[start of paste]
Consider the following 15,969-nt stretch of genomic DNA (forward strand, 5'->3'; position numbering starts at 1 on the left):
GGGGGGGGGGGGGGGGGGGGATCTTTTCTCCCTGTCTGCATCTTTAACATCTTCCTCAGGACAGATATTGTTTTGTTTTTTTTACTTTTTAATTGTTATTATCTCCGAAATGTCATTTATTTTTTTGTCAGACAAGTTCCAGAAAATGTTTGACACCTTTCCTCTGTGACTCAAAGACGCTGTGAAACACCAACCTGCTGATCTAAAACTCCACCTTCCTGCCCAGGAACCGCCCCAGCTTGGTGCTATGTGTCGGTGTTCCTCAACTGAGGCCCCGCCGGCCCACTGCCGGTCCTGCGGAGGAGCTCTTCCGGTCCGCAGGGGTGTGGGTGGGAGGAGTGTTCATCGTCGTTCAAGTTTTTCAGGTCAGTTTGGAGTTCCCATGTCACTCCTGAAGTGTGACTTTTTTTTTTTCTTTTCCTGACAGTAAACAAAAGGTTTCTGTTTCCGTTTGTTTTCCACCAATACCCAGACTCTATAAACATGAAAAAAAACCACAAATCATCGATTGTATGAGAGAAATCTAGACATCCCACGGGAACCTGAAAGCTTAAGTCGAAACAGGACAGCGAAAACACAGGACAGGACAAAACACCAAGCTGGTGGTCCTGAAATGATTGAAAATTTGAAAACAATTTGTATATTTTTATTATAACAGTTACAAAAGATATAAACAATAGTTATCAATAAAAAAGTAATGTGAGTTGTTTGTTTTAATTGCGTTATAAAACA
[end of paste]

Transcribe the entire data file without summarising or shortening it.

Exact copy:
Consider the following 15,969-nt stretch of genomic DNA (forward strand, 5'->3'; position numbering starts at 1 on the left):
GGGGGGGGGGGGGGGGGGGGATCTTTTCTCCCTGTCTGCATCTTTAACATCTTCCTCAGGACAGATATTGTTTTGTTTTTTTTACTTTTTAATTGTTATTATCTCCGAAATGTCATTTATTTTTTTGTCAGACAAGTTCCAGAAAATGTTTGACACCTTTCCTCTGTGACTCAAAGACGCTGTGAAACACCAACCTGCTGATCTAAAACTCCACCTTCCTGCCCAGGAACCGCCCCAGCTTGGTGCTATGTGTCGGTGTTCCTCAACTGAGGCCCCGCCGGCCCACTGCCGGTCCTGCGGAGGAGCTCTTCCGGTCCGCAGGGGTGTGGGTGGGAGGAGTGTTCATCGTCGTTCAAGTTTTTCAGGTCAGTTTGGAGTTCCCATGTCACTCCTGAAGTGTGACTTTTTTTTTTTCTTTTCCTGACAGTAAACAAAAGGTTTCTGTTTCCGTTTGTTTTCCACCAATACCCAGACTCTATAAACATGAAAAAAAACCACAAATCATCGATTGTATGAGAGAAATCTAGACATCCCACGGGAACCTGAAAGCTTAAGTCGAAACAGGACAGCGAAAACACAGGACAGGACAAAACACCAAGCTGGTGGTCCTGAAATGATTGAAAATTTGAAAACAATTTGTATATTTTTATTATAACAGTTACAAAAGATATAAACAATAGTTATCAATAAAAAAGTAATGTGAGTTGTTTGTTTTAATTGCGTTATAAAACA